Cadet Company

By kind permission of John King, Author

In addition to the mobilisation and testing functions at Grove Park. a new activity was added in 1916 — a Cadet Company. This started in December 1915 as an Officer Training Corps to train NCOs and other ranks who had applied and been recommended for commissions. The men were classed as Cadets but did not wear distinguishing uniform nor the cadet white cap band. Their course of training was short but intensive, lasting five weeks during which instruction was given in drill with elementary lectures in map-reading, military law and the organisation and running of ASC units. On 27 May 1916 the Company was officially recognised as a cadet company and the course was extended to eight weeks, which enabled instruction to be given in the practical running of convoys of vehicles and theoretical instruction in the internal combustion engine.

The pattern of life for driver recruits at Grove Park was well circumscribed by 1916. When the recruits arrived at the former Workhouse, they were taken to a reception office where various particular about them were noted. After a regimental number was allotted to each man, they were taken to “G.H.’ Square — the parade ground of Recruits & Testing Company. As they usually arrived after dinner, there was only time to give them tea and arrange sleeping accommodation at the Hutments Camp in Coopers Lane. The following day the recruits had breakfast at 07 30 which was followed by medical inspection. A visit to the Corporal in charge of clothing followed. They were then marched back to Hutments Camp for the purpose of being sprayed. Civilian clothes were exchanged for uniforms and their private belongings were parcelled up and handed in at the ASC Post Office for despatch home. Tea followed and sleeping accommodation was again organised. On the third morning the recruits went to the Lorry Park for a test, details of civilian occupation, driving experience including vehicle types first being noted. The test course was a hilly circuitous route on which various checks took place. After being interviewed, all drivers whether ‘pass’ or ‘fail’ were posted to the Transfer Section of Recruits & Testing Company for vaccination and posting to the various depots.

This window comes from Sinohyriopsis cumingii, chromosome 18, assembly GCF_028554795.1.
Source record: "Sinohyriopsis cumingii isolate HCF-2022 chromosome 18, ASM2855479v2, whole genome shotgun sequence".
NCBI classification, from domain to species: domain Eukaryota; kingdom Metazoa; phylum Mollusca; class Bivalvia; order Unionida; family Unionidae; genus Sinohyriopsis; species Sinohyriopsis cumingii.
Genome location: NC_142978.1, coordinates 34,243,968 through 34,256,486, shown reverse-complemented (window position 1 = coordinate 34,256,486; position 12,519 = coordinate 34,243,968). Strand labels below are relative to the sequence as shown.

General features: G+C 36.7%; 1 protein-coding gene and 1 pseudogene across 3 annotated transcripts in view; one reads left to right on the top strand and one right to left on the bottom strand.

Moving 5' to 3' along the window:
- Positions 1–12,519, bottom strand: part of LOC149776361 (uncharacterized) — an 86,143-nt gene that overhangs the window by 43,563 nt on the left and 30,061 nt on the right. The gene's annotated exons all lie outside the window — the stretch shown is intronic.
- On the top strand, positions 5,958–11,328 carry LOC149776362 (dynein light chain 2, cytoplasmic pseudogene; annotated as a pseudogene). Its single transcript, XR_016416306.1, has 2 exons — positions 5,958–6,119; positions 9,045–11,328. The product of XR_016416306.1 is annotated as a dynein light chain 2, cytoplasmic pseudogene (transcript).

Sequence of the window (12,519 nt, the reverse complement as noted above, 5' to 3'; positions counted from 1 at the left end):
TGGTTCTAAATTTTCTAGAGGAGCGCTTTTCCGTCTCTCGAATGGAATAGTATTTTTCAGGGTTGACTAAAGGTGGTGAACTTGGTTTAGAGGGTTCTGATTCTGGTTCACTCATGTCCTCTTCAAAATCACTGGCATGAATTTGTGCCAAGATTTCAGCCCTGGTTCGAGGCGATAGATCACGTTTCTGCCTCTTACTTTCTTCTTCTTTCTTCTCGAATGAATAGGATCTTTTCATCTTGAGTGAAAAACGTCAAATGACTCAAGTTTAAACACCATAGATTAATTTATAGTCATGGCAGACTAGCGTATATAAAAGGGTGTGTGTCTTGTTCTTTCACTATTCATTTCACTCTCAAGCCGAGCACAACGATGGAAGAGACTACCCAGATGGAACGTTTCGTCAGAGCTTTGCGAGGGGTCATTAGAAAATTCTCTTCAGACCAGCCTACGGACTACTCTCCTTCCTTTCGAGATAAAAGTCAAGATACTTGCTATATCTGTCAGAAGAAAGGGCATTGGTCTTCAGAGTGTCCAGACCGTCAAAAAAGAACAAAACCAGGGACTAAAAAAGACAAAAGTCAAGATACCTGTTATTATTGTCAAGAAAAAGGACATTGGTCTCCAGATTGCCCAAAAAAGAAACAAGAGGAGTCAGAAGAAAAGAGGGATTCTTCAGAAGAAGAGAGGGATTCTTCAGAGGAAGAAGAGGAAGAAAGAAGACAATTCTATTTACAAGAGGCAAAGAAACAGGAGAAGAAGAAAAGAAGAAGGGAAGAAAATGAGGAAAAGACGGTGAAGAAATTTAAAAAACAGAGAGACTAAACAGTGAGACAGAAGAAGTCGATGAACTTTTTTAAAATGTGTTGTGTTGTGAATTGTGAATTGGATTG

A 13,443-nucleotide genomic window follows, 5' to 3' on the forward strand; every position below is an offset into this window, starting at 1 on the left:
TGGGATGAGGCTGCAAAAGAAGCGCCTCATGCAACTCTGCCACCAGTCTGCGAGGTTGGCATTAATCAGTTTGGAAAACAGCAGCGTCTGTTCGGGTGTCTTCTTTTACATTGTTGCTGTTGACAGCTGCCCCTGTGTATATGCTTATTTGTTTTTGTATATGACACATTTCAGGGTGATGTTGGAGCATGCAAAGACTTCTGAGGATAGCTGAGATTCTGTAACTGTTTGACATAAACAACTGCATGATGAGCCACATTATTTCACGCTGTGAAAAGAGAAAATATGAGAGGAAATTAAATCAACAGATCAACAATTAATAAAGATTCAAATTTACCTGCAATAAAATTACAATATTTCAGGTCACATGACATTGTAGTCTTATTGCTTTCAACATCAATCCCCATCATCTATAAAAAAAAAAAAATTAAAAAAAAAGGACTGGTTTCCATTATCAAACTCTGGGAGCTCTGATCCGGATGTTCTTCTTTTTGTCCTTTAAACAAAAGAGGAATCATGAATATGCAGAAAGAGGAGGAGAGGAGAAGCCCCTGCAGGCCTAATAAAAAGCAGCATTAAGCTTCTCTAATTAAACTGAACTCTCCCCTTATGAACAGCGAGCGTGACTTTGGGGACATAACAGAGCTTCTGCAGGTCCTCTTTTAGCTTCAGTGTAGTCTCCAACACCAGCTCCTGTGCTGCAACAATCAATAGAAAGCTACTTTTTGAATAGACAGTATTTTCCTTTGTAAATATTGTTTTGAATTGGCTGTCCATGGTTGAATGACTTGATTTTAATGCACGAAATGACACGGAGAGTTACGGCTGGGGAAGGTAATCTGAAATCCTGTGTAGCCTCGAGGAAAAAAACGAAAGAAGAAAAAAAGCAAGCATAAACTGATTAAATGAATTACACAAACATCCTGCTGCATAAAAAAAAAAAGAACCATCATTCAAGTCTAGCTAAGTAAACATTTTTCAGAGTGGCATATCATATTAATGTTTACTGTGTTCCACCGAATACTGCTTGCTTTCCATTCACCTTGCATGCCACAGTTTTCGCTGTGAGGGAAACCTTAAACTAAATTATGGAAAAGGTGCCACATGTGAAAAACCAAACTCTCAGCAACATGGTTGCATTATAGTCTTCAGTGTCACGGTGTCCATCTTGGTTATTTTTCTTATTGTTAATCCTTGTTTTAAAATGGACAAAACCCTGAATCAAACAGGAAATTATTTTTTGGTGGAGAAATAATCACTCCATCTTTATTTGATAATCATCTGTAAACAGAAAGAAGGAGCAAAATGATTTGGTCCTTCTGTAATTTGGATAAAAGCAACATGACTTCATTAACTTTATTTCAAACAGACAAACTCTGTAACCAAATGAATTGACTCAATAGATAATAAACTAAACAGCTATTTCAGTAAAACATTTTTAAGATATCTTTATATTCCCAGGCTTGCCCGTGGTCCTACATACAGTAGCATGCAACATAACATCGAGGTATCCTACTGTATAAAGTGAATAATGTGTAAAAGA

Drivers passing tests were posted to the M.T. Depot at Shortlands for completion of examination before posting to Bulford or Home Services Companies. Those recruits with ability who were recommended for instruction were posted to Sydenham M.T. Depot or to the M.T. Sub-Depot at Eltham for completion and posting to Osterley Park. The despatch from Grove Park usually took place on the fourth day.

Another suicide occurred in June. Private Albert Barton, aged 32, arrived at Pennington Camp on 16 June. When his behaviour became strange, he was placed in the custody of two men. He was briefly left alone when the guard was changed during which time he cut his own throat; he died later in the Herbert Hospital.

There were also more deaths of South Lee men on service. They included: G.Bullen of 1st Rifle Brigade on 1st July, Capt J P Knight of the Royal Field Artillery on 31st August and F W Taylor of the West Yorks on 11th. September1916.

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